The tree over Tim's right shoulder is one of the eight (8) well established olive trees that have been sold for $500 each. They have been planted on the verge of the footpath along the whole northern face of the Roxy complex in Cunningham Street.

Program, Sunday 6th April, 2014

Greek-Museum-Opening-Program_April_5_&_6_2014.pdf

Daylight saving finished at 3am on Sunday morning when clocks were wound back one hour
.
The museum was open from 10am until 5pm

10.00am Olive Tree Planting Ceremony and Olive Tree Markets

A tree planting ceremony was held on Cunningham Street on the footpath adjacent to the Roxy Café. This heralded the commencement of the Gwydir Greek Olive Grove planted in recognition of Greek Immigration to
Australia.

Local olive producers had stalls featuring local products. The Kytherian Association of Australia also sold books distributed by the Kytherian Association of Australia, and gave away copies of the Newsletter and Kytherian Ball programs.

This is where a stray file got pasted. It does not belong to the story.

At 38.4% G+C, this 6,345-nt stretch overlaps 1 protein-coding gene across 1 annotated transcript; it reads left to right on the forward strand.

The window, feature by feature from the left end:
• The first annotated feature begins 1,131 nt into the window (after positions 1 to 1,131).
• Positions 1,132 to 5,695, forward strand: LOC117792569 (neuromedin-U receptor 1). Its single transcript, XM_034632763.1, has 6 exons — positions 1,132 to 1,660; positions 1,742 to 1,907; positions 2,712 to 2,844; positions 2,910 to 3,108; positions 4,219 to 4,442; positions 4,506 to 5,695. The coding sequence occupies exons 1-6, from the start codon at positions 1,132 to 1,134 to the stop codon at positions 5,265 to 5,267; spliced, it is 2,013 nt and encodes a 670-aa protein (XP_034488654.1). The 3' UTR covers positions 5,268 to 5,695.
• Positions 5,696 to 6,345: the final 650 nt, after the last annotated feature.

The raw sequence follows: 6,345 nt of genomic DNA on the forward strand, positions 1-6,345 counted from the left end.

Those in attendance were invited to pay tribute to a Greek family or friend who had made the journey to Australia by purchasing an olive tree for $100.00. Eight (8) trees adjacent to the Roxy were for sale for $500. ALL these trees have now been sold.

Purchasers were asked to provide their name and a brief description and life history of those for whom they had purchased the tree(s). These will appear on the Roxy Greek Museum website, and a tree will then be planted in their honour.

10.30am Introduction to the Roxy Greek Museum by the museum curator, Peter Prineas.

11.30am Screening of the film - Caddie
'Caddie' is a 1976 movie directed by Donald Crombie 'Caddie' is a 1976 movie directed by Donald Crombie and representative of the Australian film renaissance of that decade. Set around the time of the Great Depression, it tells the story of Caddie (played by Helen Morse), a young middle class woman struggling to raise two children after her marriage break up. After a failed affair with a sharp bookmaker (Jack Thompson) Caddie falls in love with a Greek man (Takis Emmanuel). The story
includes scenes of Greek community life in Australia in the 1930s. 'Caddie' made Helen Morse a local star and earned Jacki Weaver and Melissa Jaffer Australian Film Institute Awards. The film ended at 1.16pm